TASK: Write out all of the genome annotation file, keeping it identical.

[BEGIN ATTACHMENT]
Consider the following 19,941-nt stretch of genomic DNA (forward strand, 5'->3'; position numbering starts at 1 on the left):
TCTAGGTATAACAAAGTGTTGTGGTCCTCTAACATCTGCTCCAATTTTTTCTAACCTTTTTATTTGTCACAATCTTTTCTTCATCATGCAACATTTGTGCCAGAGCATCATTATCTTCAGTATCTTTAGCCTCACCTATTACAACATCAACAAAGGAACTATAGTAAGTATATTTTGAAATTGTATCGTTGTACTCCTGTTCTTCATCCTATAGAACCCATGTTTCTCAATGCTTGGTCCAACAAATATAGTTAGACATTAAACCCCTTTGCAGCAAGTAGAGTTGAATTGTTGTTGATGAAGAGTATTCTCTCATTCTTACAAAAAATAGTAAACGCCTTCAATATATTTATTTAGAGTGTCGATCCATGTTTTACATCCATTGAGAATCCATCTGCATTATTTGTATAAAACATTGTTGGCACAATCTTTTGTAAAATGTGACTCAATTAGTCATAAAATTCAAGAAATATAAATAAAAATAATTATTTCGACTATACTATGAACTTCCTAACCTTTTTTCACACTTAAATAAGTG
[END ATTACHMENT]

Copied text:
Consider the following 19,941-nt stretch of genomic DNA (forward strand, 5'->3'; position numbering starts at 1 on the left):
TCTAGGTATAACAAAGTGTTGTGGTCCTCTAACATCTGCTCCAATTTTTTCTAACCTTTTTATTTGTCACAATCTTTTCTTCATCATGCAACATTTGTGCCAGAGCATCATTATCTTCAGTATCTTTAGCCTCACCTATTACAACATCAACAAAGGAACTATAGTAAGTATATTTTGAAATTGTATCGTTGTACTCCTGTTCTTCATCCTATAGAACCCATGTTTCTCAATGCTTGGTCCAACAAATATAGTTAGACATTAAACCCCTTTGCAGCAAGTAGAGTTGAATTGTTGTTGATGAAGAGTATTCTCTCATTCTTACAAAAAATAGTAAACGCCTTCAATATATTTATTTAGAGTGTCGATCCATGTTTTACATCCATTGAGAATCCATCTGCATTATTTGTATAAAACATTGTTGGCACAATCTTTTGTAAAATGTGACTCAATTAGTCATAAAATTCAAGAAATATAAATAAAAATAATTATTTCGACTATACTATGAACTTCCTAACCTTTTTTCACACTTAAATAAGTG